To check whether OCT is actually accurate enough for detecting caries in posterior teeth, Associate professor SHIMADA and Professor YOSHIYAMA and colleagues compared radiography and OCT results for 51 proximal surfaces of 36 molars. (The proximal surfaces of teeth are those that are adjacent to other teeth.) The study was performed ex vivo: the molars were mounted in silicone blocks in a way corresponding to their normal anatomical position. The degree of caries present on the surface was marked histologically with a score from 0 to 5, corresponding to “sound tooth surface” and “distinct cavity with visible dentin”, respectively. (Dentin is the material just below the enamel that normally tops a tooth’s surface.)

In order to make a quantitative comparison between radiography and OCT, certain parameters like sensitivity and specificity for the detection of caries were evaluated by 13 dentists. A statistical analysis then led to the conclusion that OCT appears to be a suitable method for diagnosing proximal enamel damage, and for following-up on whether non-invasive treatment — typically based on stopping and reversing the demineralization of the enamel layer — is successful. Quoting the scientists: “OCT can be a safer option for the diagnosis of proximal caries in posterior teeth that can be applied to the patients without X-ray exposure.”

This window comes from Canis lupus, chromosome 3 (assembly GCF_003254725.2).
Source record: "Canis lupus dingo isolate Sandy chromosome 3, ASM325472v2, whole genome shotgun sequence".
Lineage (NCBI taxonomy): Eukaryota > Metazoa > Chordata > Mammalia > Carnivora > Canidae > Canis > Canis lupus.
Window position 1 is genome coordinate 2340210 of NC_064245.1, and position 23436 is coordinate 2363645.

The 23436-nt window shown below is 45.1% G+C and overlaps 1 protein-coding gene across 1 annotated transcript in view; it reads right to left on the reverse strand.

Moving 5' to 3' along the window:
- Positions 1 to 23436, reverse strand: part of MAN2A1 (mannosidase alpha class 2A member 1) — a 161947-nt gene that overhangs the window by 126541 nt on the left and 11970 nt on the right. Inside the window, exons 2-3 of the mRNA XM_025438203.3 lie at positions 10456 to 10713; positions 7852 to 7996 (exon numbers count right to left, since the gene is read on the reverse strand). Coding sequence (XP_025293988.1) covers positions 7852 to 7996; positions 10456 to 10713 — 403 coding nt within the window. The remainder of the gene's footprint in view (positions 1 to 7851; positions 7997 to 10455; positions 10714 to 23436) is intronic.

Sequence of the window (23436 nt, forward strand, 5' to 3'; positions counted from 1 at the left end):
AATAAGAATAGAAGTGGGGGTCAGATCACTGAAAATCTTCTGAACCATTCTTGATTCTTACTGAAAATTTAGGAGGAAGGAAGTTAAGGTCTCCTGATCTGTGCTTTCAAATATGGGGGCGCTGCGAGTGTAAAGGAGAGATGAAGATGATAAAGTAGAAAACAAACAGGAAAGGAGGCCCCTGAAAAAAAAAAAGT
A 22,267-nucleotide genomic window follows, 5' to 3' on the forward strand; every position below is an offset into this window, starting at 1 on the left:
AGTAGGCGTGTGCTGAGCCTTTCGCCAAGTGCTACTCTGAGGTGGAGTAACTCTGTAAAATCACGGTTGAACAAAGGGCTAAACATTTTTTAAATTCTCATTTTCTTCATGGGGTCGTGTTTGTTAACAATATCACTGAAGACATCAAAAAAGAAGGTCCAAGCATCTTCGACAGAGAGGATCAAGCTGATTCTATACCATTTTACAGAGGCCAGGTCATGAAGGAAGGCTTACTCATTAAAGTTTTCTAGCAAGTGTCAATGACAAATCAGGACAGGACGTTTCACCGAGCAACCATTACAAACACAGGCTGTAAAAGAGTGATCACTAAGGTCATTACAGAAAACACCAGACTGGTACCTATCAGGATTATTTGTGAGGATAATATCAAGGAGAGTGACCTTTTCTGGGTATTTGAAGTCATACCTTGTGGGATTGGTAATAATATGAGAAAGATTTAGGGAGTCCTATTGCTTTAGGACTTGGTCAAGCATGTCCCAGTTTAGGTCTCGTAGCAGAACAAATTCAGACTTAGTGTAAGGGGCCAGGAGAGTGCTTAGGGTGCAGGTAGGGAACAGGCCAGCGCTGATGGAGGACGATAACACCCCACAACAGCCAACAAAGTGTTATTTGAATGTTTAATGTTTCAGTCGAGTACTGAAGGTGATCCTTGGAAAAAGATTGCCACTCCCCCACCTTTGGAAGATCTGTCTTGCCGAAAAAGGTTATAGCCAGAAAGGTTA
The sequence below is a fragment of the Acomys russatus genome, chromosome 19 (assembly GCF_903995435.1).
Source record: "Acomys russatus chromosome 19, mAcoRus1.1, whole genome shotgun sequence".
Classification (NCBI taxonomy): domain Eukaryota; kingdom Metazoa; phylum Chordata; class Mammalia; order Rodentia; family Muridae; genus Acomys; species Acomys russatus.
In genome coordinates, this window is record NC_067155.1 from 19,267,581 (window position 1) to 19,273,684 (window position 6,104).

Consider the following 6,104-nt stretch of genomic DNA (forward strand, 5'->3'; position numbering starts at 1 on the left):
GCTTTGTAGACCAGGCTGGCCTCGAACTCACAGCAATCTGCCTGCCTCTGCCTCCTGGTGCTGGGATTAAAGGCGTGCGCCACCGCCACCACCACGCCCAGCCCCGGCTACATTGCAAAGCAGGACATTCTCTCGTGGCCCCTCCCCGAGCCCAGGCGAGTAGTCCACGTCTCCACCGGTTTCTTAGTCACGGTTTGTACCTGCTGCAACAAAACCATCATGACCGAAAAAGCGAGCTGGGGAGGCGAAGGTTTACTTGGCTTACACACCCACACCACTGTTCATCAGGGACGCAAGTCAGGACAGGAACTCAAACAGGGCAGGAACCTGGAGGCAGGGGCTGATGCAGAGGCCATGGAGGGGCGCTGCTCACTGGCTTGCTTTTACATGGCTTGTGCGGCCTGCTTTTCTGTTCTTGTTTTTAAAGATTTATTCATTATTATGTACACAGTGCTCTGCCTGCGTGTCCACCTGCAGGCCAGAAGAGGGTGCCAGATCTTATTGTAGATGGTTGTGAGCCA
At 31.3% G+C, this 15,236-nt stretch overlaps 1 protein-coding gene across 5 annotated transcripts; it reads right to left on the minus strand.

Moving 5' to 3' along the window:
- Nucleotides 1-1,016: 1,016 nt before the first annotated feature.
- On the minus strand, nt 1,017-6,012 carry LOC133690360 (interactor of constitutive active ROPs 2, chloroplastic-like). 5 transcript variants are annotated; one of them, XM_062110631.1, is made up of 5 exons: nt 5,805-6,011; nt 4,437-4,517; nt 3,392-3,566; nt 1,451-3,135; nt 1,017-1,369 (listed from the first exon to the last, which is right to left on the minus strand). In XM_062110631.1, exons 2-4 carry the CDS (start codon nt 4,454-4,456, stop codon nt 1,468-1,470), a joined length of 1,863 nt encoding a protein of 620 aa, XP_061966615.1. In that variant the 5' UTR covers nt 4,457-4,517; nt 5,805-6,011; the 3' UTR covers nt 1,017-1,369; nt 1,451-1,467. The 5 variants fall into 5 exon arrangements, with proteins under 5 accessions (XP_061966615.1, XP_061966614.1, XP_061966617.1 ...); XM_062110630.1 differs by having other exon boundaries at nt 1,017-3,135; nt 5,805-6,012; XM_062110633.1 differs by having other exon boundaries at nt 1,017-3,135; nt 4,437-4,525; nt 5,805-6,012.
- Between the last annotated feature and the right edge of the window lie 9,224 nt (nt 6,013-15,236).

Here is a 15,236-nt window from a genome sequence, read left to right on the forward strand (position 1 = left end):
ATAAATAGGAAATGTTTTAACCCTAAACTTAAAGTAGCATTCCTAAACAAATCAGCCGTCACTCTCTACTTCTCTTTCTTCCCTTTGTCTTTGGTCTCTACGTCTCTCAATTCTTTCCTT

Background
Caries
Dental caries, also known as dental decay or cavities, is the result of the process where acids produced by bacteria break down tooth material. Symptoms of caries can include tooth pain, difficulty with eating; complications can include inflammation of tissue around the affected tooth, its loss, and abscess formation. The acids are produced by bacteria breaking down food rests and/or sugar on the surface of the tooth. The main prevention of dental caries is the regular cleaning of teeth. Treatments of dental caries depend on the extent of destruction. For early-stage caries, non-invasive approaches exist, based on reversing the destruction process by introducing calcium, phosphate and fluoride ions in the oral environment. For later-stage caries, invasive restorative treatments are necessary, or even tooth removal.